Introduction to Computer Science Lab #3 Solved

Introduction to Computer Science Lab #3 Solved

For this lab, students will work individually. If questions arise, try to see if those around you are able to answer them, chances are one of your fellow students has encountered your problem and has figured out how to solve it. Ask the instructor for help as a last resort.
Try your best to complete the following programs today in class. If you cannot complete them all, make sure you complete them prior to the next class. Submit all files together in one .zip file to blackboard.
Exam.java Pattern.java FileIO.java PrimeChecker.java MultiplicationLearner.java
Lab Objectives
· Be able to write Java programs with
o Decision Structures
o Input Validation
o Loops and Nested Loops
o Sentinel Values
o File Input and Output
o Random Numbers
· Be able to test and debug a program

Task #1 Exam

(1) Rewrite the following program and use a for-loop to replace the while-loop.
(2) Add statements to verify whether the user input is either 0 or 1. If not, display an appropriate error message and ask the user to enter again until ten correct input values are processed.
//analysis of examination results import java.util.Scanner;
public class Exam { public static void main(String[] args) { Scanner keyboard = new Scanner(System.in); int passes=0, failures=0, students=0, result; while (students<10) { System.out.print("enter result (1=pass, 0=fail): "); result = keyboard.nextInt(); if (result==1) passes++; else failures++; students++; } System.out.println(passes + " passed\n" + failures + " failed"); if (passes < 5) System.out.println("Raise tuition"); } }

Task #2 Pattern

Write a complete Java program using nested-for loops to produce the following pattern:
1 2 3 4 5 6 1 2 3 4 5 1 2 3 4 1 2 3 1 2 1

Task #3 File Input and Output

Write a complete Java program that asks the user for the names of three files. The first file should be opened for reading and the other two files should be opened for writing. The program should read the contents of the first file, change all characters to uppercase, and store the results in the second file at the same time append the results to the third file. At the end, the second file will be a copy of the first file, except that all the characters will be uppercase. If we run the program several times, the third file will hold the contents of all input files that your program has processed. Use any text editor to create several input files that can be used to test the program. Ex: Suppose inFile1.dat contains Monday, Tuesday and inFile2.dat contains Wednesday, Thursday, and Friday. [email protected] ~ $ java FileIO enter input filename: inFile1.dat enter output filename: outFile enter another output filename (append): appFile check your output files -- outFile, appFile [email protected] ~ $ cat outFile MONDAY TUESDAY [email protected] ~ $ cat appFile MONDAY TUESDAY [email protected] ~ $ java FileIO enter input filename: inFile2.dat enter output filename: outFile enter another output filename (append): appFile check your output files -- outFile, appFile [email protected] ~ $ $ cat outFile WEDNESDAY THURSDAY FRIDAY [email protected] ~ $ cat appFile MONDAY TUESDAY WEDNESDAY THURSDAY FRIDAY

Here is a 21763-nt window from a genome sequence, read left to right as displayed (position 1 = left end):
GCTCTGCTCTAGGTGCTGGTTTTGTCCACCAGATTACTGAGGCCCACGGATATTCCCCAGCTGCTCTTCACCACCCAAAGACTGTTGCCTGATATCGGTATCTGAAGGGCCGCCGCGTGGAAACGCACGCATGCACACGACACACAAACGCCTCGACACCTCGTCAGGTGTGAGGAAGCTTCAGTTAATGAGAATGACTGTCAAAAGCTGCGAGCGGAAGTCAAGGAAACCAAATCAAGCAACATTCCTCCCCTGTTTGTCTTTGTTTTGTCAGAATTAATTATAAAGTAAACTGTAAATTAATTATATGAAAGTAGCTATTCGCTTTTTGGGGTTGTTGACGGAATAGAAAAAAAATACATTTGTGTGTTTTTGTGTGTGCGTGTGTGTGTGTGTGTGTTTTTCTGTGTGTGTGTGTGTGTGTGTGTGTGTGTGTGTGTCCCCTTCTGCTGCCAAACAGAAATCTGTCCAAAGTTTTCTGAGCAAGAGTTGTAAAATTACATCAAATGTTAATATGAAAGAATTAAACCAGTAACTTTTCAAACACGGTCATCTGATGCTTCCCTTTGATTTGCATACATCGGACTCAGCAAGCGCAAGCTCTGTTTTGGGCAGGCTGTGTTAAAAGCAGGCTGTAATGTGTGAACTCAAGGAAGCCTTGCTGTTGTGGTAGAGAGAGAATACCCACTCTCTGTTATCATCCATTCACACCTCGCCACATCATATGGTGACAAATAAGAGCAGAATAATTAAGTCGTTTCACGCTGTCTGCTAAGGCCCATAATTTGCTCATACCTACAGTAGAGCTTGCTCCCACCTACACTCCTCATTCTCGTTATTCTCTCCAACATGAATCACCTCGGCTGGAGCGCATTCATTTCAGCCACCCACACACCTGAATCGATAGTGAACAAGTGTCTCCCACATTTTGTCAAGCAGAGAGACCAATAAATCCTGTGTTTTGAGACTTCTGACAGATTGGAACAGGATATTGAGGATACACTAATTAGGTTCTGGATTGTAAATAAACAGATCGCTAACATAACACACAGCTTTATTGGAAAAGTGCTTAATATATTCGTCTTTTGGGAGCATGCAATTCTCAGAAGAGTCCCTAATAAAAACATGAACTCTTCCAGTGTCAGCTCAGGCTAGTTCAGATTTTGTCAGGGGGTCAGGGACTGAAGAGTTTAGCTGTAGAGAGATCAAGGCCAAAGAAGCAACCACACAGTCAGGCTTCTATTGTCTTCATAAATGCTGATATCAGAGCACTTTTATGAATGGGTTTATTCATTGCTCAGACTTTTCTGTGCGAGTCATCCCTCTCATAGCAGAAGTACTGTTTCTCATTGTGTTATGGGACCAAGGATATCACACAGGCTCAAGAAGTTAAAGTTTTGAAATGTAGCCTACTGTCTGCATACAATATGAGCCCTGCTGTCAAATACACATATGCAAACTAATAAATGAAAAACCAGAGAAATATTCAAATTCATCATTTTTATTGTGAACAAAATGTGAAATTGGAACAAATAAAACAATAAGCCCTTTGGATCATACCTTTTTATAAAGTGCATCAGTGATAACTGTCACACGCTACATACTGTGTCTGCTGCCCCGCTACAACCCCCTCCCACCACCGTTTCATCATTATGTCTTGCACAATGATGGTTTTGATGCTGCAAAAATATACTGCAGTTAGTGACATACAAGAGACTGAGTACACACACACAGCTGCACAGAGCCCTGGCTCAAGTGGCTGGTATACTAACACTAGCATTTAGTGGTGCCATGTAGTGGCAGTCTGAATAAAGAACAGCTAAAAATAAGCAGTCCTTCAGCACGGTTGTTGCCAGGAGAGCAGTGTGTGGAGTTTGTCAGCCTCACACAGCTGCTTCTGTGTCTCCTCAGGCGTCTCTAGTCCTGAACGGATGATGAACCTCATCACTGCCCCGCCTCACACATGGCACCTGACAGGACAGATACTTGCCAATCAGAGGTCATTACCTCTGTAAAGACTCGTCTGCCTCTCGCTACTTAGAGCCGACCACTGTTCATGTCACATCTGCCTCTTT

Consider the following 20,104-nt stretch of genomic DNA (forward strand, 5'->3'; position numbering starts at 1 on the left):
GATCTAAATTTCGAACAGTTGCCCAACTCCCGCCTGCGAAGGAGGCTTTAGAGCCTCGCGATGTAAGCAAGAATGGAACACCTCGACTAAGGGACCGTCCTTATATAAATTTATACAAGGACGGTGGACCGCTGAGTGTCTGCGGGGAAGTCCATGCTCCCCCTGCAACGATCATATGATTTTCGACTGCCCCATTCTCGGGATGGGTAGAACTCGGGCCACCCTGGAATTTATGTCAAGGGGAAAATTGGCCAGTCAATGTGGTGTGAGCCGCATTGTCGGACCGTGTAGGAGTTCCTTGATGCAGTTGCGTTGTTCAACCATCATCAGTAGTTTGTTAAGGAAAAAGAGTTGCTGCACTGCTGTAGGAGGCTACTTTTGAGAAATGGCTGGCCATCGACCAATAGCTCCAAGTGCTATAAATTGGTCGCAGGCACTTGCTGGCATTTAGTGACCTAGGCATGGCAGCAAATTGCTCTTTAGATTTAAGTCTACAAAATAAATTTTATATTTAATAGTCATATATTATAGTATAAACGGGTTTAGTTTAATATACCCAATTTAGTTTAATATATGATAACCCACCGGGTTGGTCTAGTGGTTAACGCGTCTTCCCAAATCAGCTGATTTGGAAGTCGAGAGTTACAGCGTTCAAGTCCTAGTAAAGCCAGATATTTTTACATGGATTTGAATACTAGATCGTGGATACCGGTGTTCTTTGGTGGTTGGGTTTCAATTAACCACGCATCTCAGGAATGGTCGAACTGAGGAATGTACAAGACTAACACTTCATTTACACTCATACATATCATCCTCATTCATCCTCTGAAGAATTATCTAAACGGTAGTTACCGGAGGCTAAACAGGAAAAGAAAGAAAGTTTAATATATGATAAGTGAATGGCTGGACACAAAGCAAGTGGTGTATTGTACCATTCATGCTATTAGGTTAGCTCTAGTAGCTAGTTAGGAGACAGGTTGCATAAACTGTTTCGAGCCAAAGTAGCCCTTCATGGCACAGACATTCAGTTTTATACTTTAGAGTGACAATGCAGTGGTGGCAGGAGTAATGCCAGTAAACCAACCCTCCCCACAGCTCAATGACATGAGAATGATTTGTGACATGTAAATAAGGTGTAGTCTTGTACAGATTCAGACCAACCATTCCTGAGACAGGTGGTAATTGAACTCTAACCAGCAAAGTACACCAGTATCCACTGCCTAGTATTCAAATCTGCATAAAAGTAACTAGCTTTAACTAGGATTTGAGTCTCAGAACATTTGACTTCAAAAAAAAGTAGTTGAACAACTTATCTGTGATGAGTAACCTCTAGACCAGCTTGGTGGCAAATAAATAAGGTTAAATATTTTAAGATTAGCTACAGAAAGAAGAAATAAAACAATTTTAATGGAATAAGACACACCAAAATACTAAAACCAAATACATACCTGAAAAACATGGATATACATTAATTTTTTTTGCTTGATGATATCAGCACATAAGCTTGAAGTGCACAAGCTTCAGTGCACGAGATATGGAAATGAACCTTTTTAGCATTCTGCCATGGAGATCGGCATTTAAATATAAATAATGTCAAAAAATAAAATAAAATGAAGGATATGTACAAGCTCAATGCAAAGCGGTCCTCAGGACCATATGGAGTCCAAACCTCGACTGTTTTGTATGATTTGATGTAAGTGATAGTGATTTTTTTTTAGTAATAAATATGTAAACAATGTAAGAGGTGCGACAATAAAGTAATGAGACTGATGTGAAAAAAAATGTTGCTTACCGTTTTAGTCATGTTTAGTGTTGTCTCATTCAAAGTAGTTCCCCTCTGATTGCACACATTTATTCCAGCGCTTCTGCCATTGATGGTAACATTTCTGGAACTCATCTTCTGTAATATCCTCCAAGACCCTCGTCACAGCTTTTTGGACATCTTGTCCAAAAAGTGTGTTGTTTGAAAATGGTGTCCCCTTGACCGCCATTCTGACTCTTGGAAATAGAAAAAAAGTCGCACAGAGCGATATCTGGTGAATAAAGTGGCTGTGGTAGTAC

Task #4 Prime Checker

A prime number is a number that is only evenly divisible by itself and 1. For example, the number 5 is a prime because it can only be evenly divided by 1 and 5. The number 6, however, is not a prime because it can be divided evenly by 1, 2, 3, and 6.
Write a static boolean method named isPrime, which takes an integer as an argument and returns true if the argument is a prime number, or false otherwise. Demonstrate the method in a complete program.

Task #5 Educational Learning Tools (Challenge)

Computers are playing an increasing role in education. Write a program that will help an elementary school student learn multiplication. Use random number generator to produce two positive one-digit integers. It should then type a question such as:
How much is 6 times 7?
The student then types the answer (if they enter -1 the program will end). Your program checks the student’s answer. If it is correct, print one of the following messages randomly and then ask another multiplication question.
Very good! Excellent! Nice work! Keep up the good work!
If the answer is wrong, print one of the following messages and then let the student try the same question again repeatedly until the student finally gets it right. The main purpose for varying the computer’s dialogue is to hold the student’s attention.
No. Please try again. Wrong. Try once more. Don’t give up! No. Keep trying.
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